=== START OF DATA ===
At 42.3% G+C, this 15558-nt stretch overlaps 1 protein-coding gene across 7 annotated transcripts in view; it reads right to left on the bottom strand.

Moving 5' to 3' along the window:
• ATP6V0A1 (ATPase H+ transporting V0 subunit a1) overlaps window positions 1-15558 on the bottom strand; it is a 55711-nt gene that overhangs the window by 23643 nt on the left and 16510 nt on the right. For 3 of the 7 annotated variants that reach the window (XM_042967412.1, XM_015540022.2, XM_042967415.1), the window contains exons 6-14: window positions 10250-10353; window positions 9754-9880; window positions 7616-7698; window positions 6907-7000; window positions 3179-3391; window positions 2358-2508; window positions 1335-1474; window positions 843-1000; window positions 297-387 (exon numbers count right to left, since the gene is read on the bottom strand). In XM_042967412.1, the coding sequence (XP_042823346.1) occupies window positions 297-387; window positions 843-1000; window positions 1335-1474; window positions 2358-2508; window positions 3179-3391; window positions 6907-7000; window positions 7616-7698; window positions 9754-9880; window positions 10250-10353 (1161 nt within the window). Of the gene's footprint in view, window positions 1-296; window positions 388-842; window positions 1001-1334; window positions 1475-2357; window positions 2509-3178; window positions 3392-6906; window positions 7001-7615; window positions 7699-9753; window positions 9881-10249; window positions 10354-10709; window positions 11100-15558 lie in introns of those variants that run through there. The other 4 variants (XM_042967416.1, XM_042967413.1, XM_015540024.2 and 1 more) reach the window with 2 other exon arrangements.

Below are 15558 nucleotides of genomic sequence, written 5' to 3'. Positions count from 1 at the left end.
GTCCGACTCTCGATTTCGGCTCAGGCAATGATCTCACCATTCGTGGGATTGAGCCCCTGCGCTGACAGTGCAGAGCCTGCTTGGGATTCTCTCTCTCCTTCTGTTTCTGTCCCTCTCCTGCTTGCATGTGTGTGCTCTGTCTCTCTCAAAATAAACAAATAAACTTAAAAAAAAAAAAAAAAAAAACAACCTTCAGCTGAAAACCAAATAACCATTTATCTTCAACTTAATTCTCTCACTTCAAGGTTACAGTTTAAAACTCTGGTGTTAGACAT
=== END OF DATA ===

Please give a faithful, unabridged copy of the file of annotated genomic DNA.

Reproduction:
At 42.3% G+C, this 15558-nt stretch overlaps 1 protein-coding gene across 7 annotated transcripts in view; it reads right to left on the bottom strand.

Moving 5' to 3' along the window:
• ATP6V0A1 (ATPase H+ transporting V0 subunit a1) overlaps window positions 1-15558 on the bottom strand; it is a 55711-nt gene that overhangs the window by 23643 nt on the left and 16510 nt on the right. For 3 of the 7 annotated variants that reach the window (XM_042967412.1, XM_015540022.2, XM_042967415.1), the window contains exons 6-14: window positions 10250-10353; window positions 9754-9880; window positions 7616-7698; window positions 6907-7000; window positions 3179-3391; window positions 2358-2508; window positions 1335-1474; window positions 843-1000; window positions 297-387 (exon numbers count right to left, since the gene is read on the bottom strand). In XM_042967412.1, the coding sequence (XP_042823346.1) occupies window positions 297-387; window positions 843-1000; window positions 1335-1474; window positions 2358-2508; window positions 3179-3391; window positions 6907-7000; window positions 7616-7698; window positions 9754-9880; window positions 10250-10353 (1161 nt within the window). Of the gene's footprint in view, window positions 1-296; window positions 388-842; window positions 1001-1334; window positions 1475-2357; window positions 2509-3178; window positions 3392-6906; window positions 7001-7615; window positions 7699-9753; window positions 9881-10249; window positions 10354-10709; window positions 11100-15558 lie in introns of those variants that run through there. The other 4 variants (XM_042967416.1, XM_042967413.1, XM_015540024.2 and 1 more) reach the window with 2 other exon arrangements.

Below are 15558 nucleotides of genomic sequence, written 5' to 3'. Positions count from 1 at the left end.
GTCCGACTCTCGATTTCGGCTCAGGCAATGATCTCACCATTCGTGGGATTGAGCCCCTGCGCTGACAGTGCAGAGCCTGCTTGGGATTCTCTCTCTCCTTCTGTTTCTGTCCCTCTCCTGCTTGCATGTGTGTGCTCTGTCTCTCTCAAAATAAACAAATAAACTTAAAAAAAAAAAAAAAAAAAACAACCTTCAGCTGAAAACCAAATAACCATTTATCTTCAACTTAATTCTCTCACTTCAAGGTTACAGTTTAAAACTCTGGTGTTAGACAT